mardi 18 octobre 2011

C++: switch on any data type (part 2)

(See part 1 of this post here.)

In this second version, the idea is to have the same function called on triggering, but with a different argument value for each case.

The class will be very similar to first version. The difference is that here, instead of storing the function in the map, we store the argument value. i.e. instead of having
std::map<KEY, FUNC>, we change to  std::map<KEY, ARG>.

Here is the full class. Don't forget to add the needed headers. And as usual with templated classes, this takes place in a header file.

template < typename KEY, typename FUNC, typename ARG > class SWITCH2
          myFunc = 0;

      void Process( const KEY& key )
         assert( myFunc ); // needed !
         typename std::map<KEY,ARG>::const_iterator it = myMap.find( key );
         if( it != myMap.end() )    // If key exists, call function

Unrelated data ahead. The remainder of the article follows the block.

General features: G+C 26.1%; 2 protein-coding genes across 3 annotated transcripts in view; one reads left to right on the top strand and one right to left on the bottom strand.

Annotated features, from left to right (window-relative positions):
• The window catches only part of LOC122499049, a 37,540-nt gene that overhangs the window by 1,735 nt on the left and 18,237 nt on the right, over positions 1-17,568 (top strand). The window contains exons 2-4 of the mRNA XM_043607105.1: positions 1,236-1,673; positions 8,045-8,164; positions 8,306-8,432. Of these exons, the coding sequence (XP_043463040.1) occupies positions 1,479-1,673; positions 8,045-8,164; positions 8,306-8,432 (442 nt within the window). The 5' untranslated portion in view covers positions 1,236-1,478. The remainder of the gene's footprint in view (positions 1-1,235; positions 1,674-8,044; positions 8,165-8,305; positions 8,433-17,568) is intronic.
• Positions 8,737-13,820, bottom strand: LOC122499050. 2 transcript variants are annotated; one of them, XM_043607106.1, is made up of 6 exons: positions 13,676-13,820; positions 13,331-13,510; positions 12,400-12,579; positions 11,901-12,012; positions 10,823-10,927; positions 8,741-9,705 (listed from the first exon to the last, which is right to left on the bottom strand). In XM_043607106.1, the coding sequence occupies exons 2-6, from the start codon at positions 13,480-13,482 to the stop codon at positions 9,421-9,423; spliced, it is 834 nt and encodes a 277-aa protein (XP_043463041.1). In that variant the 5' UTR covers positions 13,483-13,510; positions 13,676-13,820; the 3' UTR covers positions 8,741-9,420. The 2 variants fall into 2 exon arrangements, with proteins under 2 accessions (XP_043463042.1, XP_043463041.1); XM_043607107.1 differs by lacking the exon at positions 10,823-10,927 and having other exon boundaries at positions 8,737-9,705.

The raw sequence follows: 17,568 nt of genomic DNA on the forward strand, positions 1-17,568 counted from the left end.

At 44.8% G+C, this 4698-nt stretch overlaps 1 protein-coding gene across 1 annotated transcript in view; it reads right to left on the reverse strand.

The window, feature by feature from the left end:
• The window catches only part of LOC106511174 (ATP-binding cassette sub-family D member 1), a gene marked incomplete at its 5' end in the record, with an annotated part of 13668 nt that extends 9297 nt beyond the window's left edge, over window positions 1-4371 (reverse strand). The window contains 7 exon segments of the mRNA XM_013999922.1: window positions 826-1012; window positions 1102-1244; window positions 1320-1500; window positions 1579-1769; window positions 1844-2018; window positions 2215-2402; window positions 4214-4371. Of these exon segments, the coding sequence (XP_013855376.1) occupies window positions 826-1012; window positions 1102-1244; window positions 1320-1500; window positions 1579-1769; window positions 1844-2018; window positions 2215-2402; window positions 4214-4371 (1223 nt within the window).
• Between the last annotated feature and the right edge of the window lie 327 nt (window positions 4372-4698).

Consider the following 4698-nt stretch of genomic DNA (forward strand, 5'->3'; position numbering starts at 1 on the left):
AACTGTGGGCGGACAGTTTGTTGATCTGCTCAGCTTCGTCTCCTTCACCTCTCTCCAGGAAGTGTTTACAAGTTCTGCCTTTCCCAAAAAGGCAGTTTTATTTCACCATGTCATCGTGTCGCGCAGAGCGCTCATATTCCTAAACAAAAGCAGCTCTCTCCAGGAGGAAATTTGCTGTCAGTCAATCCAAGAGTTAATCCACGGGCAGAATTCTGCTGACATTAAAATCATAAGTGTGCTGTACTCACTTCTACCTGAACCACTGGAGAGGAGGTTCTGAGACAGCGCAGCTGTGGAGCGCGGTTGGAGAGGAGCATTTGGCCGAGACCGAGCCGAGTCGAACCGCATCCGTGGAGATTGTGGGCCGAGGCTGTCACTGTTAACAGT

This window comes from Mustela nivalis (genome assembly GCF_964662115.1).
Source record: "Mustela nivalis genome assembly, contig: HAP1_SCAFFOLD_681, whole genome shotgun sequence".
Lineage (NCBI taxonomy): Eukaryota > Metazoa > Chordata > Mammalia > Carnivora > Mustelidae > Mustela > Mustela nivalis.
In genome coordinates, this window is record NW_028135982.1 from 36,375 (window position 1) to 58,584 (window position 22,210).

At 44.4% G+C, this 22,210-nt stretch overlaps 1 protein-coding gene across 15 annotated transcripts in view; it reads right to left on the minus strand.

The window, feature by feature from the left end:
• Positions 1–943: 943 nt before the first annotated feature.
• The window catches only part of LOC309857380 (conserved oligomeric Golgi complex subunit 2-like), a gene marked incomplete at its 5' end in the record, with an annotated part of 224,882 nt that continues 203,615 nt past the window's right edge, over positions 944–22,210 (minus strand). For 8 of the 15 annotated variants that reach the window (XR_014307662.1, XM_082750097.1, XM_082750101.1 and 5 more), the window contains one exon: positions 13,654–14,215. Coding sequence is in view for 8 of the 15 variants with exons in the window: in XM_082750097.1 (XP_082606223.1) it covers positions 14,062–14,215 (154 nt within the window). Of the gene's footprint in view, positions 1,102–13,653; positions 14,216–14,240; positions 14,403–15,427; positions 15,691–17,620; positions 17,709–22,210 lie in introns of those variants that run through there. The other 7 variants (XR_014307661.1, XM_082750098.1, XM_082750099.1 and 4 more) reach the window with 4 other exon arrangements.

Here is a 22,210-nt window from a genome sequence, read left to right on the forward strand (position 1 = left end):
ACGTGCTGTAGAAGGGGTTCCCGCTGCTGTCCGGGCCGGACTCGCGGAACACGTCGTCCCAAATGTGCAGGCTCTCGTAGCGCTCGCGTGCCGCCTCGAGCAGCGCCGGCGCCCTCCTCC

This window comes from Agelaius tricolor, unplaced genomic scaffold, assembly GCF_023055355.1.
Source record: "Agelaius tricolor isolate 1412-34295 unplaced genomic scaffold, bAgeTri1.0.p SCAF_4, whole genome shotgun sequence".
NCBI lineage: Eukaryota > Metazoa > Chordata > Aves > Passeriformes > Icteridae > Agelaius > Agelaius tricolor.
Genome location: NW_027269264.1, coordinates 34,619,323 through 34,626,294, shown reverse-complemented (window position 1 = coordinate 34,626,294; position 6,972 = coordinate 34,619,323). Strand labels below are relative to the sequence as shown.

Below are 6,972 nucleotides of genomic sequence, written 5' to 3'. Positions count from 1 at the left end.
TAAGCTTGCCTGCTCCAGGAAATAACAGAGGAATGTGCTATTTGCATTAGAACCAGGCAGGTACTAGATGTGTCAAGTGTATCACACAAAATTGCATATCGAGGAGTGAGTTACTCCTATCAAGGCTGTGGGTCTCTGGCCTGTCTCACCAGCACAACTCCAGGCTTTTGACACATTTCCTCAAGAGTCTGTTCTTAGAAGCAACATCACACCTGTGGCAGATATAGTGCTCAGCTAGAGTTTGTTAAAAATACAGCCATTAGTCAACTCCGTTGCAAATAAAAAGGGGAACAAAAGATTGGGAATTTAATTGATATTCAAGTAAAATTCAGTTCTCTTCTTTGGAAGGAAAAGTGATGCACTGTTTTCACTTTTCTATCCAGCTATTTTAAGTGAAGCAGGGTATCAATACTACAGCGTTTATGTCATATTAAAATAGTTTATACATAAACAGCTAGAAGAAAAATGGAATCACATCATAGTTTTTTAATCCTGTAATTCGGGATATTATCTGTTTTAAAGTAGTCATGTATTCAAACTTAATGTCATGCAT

myFunc( it->second );  // with correct argument
         else                       // else, call function with
            myFunc( DefArg );      // default argument

      void AddArgument( const KEY key, ARG value )
         myMap[ key ] = value;
      void SetFunction( FUNC f )
         myFunc = f;
      void SetDefault( ARG def )
         DefArg = def;

      std::map< KEY, ARG > myMap;
      FUNC myFunc; // the function
      ARG  DefArg; // default value, the type needs
                   //   a default constructor

I removed here the uniqueness test, as it seemed less relevant in this situation. But you can write it back if needed.
Also note the 'assert()' checking, to make sure we don't call a function that hasn't been defined. You can easily replace this by some custom error handling function instead (exception, or whatever.)

And again, remember that this trick can only be used in specific cases where either you have to call different functions with the same argument, or the same function with different argument values.

Other solutions to this problem can be found (besides switching to another programming language, I mean...), you could also use function pointers, although this is less natural in C++.

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